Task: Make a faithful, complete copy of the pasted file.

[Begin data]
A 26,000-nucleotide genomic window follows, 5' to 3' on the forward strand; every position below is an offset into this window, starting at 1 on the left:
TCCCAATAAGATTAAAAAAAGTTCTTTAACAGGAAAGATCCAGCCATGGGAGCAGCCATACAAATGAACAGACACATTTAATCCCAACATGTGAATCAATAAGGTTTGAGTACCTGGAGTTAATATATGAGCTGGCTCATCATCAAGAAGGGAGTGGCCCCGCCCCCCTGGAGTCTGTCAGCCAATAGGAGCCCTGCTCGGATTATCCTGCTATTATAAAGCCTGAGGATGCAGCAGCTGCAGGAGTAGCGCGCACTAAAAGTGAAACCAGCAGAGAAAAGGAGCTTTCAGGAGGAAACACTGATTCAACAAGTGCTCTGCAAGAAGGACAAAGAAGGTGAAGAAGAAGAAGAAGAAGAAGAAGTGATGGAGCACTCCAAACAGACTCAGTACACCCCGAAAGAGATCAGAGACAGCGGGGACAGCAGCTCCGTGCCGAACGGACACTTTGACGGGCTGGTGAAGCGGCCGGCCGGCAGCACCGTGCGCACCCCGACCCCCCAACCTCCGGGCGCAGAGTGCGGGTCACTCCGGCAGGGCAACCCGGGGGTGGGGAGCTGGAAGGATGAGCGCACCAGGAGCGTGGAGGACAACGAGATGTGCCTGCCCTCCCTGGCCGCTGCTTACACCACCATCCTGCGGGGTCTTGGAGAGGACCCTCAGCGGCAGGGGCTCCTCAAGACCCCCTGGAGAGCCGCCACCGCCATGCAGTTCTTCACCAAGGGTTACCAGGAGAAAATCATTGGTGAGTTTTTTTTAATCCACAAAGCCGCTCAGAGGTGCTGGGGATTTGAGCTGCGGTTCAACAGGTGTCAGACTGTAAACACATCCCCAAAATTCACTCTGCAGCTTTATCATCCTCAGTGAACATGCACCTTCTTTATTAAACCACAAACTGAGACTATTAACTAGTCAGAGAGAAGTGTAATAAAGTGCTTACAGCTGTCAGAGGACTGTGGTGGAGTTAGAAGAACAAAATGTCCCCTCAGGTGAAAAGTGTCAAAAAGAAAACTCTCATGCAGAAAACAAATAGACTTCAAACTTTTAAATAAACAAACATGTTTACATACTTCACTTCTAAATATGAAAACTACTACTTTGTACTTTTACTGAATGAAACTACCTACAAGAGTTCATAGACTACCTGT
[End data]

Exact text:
A 26,000-nucleotide genomic window follows, 5' to 3' on the forward strand; every position below is an offset into this window, starting at 1 on the left:
TCCCAATAAGATTAAAAAAAGTTCTTTAACAGGAAAGATCCAGCCATGGGAGCAGCCATACAAATGAACAGACACATTTAATCCCAACATGTGAATCAATAAGGTTTGAGTACCTGGAGTTAATATATGAGCTGGCTCATCATCAAGAAGGGAGTGGCCCCGCCCCCCTGGAGTCTGTCAGCCAATAGGAGCCCTGCTCGGATTATCCTGCTATTATAAAGCCTGAGGATGCAGCAGCTGCAGGAGTAGCGCGCACTAAAAGTGAAACCAGCAGAGAAAAGGAGCTTTCAGGAGGAAACACTGATTCAACAAGTGCTCTGCAAGAAGGACAAAGAAGGTGAAGAAGAAGAAGAAGAAGAAGAAGTGATGGAGCACTCCAAACAGACTCAGTACACCCCGAAAGAGATCAGAGACAGCGGGGACAGCAGCTCCGTGCCGAACGGACACTTTGACGGGCTGGTGAAGCGGCCGGCCGGCAGCACCGTGCGCACCCCGACCCCCCAACCTCCGGGCGCAGAGTGCGGGTCACTCCGGCAGGGCAACCCGGGGGTGGGGAGCTGGAAGGATGAGCGCACCAGGAGCGTGGAGGACAACGAGATGTGCCTGCCCTCCCTGGCCGCTGCTTACACCACCATCCTGCGGGGTCTTGGAGAGGACCCTCAGCGGCAGGGGCTCCTCAAGACCCCCTGGAGAGCCGCCACCGCCATGCAGTTCTTCACCAAGGGTTACCAGGAGAAAATCATTGGTGAGTTTTTTTTAATCCACAAAGCCGCTCAGAGGTGCTGGGGATTTGAGCTGCGGTTCAACAGGTGTCAGACTGTAAACACATCCCCAAAATTCACTCTGCAGCTTTATCATCCTCAGTGAACATGCACCTTCTTTATTAAACCACAAACTGAGACTATTAACTAGTCAGAGAGAAGTGTAATAAAGTGCTTACAGCTGTCAGAGGACTGTGGTGGAGTTAGAAGAACAAAATGTCCCCTCAGGTGAAAAGTGTCAAAAAGAAAACTCTCATGCAGAAAACAAATAGACTTCAAACTTTTAAATAAACAAACATGTTTACATACTTCACTTCTAAATATGAAAACTACTACTTTGTACTTTTACTGAATGAAACTACCTACAAGAGTTCATAGACTACCTGT